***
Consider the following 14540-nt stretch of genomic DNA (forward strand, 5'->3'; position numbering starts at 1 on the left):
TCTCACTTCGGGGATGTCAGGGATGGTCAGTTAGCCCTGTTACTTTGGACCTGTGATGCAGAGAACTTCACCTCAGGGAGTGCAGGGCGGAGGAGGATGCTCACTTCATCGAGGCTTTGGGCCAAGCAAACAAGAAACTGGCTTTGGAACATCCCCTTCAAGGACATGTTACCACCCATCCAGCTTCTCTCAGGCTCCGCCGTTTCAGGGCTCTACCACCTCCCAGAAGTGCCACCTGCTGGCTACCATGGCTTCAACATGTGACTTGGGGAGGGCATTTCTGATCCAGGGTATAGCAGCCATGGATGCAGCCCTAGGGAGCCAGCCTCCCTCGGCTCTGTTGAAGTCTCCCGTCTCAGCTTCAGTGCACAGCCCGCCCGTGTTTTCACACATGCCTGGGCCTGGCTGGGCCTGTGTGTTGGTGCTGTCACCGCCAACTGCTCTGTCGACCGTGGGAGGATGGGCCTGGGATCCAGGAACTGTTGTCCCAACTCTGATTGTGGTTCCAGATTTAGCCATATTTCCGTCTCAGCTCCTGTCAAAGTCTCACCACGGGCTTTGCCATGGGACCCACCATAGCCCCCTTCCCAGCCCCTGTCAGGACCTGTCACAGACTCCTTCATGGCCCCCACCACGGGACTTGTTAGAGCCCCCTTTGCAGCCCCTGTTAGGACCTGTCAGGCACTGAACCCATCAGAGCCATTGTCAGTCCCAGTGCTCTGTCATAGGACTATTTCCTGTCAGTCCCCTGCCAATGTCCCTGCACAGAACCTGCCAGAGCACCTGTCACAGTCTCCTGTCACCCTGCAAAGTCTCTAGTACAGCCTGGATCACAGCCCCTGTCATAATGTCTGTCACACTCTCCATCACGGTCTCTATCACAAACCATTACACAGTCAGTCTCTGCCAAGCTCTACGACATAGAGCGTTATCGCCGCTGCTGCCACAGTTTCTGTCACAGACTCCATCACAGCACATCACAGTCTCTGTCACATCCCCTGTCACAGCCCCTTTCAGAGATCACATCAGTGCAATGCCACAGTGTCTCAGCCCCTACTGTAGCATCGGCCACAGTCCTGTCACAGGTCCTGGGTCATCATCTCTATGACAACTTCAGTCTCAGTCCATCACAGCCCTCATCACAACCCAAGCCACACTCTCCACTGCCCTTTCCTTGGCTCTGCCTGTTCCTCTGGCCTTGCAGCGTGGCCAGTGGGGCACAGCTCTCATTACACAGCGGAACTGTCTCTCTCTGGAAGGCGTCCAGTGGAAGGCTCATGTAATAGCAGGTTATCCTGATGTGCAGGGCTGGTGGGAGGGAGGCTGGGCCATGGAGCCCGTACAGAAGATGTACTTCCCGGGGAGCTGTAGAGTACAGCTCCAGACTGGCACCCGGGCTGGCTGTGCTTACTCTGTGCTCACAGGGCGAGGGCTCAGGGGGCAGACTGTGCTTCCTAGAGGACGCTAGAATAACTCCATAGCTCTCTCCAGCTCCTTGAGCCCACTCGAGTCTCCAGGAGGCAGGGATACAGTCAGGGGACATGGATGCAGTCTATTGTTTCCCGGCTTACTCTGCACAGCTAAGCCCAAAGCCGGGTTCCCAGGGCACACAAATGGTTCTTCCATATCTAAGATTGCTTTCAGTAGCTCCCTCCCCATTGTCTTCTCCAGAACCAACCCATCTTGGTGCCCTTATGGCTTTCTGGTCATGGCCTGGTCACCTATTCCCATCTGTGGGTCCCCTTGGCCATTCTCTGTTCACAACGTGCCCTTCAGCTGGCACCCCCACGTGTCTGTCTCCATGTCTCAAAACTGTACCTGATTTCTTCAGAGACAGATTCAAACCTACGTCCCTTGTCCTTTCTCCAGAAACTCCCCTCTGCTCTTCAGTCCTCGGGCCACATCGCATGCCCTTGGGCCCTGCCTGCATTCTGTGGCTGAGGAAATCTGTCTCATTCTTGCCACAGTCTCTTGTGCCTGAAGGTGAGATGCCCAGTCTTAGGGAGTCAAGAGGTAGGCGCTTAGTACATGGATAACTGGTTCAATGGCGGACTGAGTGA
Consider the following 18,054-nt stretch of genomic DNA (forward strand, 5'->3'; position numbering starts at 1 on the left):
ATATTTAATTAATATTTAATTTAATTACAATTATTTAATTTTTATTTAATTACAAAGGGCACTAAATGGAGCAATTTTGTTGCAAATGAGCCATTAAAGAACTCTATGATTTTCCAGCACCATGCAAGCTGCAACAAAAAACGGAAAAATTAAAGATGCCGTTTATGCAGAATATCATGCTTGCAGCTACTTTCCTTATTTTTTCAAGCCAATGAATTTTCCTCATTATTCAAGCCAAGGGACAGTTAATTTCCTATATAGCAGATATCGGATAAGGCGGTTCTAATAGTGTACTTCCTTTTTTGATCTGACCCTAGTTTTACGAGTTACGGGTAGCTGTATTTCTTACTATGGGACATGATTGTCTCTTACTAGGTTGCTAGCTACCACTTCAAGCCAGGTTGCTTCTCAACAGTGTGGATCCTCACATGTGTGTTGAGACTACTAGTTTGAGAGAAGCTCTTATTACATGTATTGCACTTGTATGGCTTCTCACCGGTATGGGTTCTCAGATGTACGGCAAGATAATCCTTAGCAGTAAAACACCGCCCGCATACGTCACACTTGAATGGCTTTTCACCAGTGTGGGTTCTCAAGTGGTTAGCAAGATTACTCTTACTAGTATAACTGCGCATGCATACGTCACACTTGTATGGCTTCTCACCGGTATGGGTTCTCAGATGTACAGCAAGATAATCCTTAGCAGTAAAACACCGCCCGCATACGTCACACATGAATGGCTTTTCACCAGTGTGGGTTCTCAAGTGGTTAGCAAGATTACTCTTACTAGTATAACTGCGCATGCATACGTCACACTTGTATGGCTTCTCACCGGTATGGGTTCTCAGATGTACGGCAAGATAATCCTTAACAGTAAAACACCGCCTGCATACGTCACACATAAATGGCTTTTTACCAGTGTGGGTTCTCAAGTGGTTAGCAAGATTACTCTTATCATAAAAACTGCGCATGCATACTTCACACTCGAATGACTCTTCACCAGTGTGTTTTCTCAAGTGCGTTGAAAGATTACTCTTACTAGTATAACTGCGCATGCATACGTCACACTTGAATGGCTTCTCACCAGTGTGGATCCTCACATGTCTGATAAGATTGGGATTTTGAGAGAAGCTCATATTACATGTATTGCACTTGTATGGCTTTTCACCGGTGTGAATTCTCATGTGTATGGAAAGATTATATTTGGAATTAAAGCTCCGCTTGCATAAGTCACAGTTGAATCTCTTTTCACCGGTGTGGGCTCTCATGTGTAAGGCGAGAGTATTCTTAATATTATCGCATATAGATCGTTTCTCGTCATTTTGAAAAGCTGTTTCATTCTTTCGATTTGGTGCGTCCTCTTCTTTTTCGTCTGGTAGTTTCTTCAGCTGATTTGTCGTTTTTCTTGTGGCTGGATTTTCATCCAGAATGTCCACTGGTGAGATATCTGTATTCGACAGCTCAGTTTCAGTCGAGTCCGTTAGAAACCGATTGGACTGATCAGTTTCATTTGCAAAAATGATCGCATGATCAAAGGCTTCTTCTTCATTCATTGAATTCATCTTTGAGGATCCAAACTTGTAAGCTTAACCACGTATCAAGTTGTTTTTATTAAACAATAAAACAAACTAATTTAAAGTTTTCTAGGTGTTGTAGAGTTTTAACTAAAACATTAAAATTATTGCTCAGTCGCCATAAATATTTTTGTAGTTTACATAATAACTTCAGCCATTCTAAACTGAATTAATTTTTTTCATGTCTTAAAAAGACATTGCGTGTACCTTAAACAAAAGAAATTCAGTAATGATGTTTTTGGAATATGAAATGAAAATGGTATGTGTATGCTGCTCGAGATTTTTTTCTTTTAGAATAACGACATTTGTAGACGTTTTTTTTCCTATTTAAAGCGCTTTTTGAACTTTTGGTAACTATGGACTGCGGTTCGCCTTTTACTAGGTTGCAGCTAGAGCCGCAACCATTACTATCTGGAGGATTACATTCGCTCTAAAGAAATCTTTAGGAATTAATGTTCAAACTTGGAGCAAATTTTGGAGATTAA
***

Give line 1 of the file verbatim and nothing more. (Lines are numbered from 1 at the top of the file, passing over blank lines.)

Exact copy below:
Consider the following 14540-nt stretch of genomic DNA (forward strand, 5'->3'; position numbering starts at 1 on the left):